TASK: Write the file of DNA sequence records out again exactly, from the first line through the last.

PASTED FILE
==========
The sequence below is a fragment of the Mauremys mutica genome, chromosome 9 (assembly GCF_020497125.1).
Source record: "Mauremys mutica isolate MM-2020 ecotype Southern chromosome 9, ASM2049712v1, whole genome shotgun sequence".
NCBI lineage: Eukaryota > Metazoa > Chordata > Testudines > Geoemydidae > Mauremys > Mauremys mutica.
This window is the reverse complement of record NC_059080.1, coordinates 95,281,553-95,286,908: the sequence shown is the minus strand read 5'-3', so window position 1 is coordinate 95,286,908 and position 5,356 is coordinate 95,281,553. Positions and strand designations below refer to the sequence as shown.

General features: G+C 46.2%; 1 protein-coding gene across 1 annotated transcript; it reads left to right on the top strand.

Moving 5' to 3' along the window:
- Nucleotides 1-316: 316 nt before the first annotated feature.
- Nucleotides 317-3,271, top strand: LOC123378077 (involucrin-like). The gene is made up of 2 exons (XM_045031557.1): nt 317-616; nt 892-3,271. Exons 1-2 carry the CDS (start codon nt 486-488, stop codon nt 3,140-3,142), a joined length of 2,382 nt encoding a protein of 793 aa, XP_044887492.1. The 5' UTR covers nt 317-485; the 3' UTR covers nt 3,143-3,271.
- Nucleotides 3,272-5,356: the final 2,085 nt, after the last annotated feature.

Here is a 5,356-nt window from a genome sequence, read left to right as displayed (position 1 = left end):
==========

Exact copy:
The sequence below is a fragment of the Mauremys mutica genome, chromosome 9 (assembly GCF_020497125.1).
Source record: "Mauremys mutica isolate MM-2020 ecotype Southern chromosome 9, ASM2049712v1, whole genome shotgun sequence".
NCBI lineage: Eukaryota > Metazoa > Chordata > Testudines > Geoemydidae > Mauremys > Mauremys mutica.
This window is the reverse complement of record NC_059080.1, coordinates 95,281,553-95,286,908: the sequence shown is the minus strand read 5'-3', so window position 1 is coordinate 95,286,908 and position 5,356 is coordinate 95,281,553. Positions and strand designations below refer to the sequence as shown.

General features: G+C 46.2%; 1 protein-coding gene across 1 annotated transcript; it reads left to right on the top strand.

Moving 5' to 3' along the window:
- Nucleotides 1-316: 316 nt before the first annotated feature.
- Nucleotides 317-3,271, top strand: LOC123378077 (involucrin-like). The gene is made up of 2 exons (XM_045031557.1): nt 317-616; nt 892-3,271. Exons 1-2 carry the CDS (start codon nt 486-488, stop codon nt 3,140-3,142), a joined length of 2,382 nt encoding a protein of 793 aa, XP_044887492.1. The 5' UTR covers nt 317-485; the 3' UTR covers nt 3,143-3,271.
- Nucleotides 3,272-5,356: the final 2,085 nt, after the last annotated feature.

Here is a 5,356-nt window from a genome sequence, read left to right as displayed (position 1 = left end):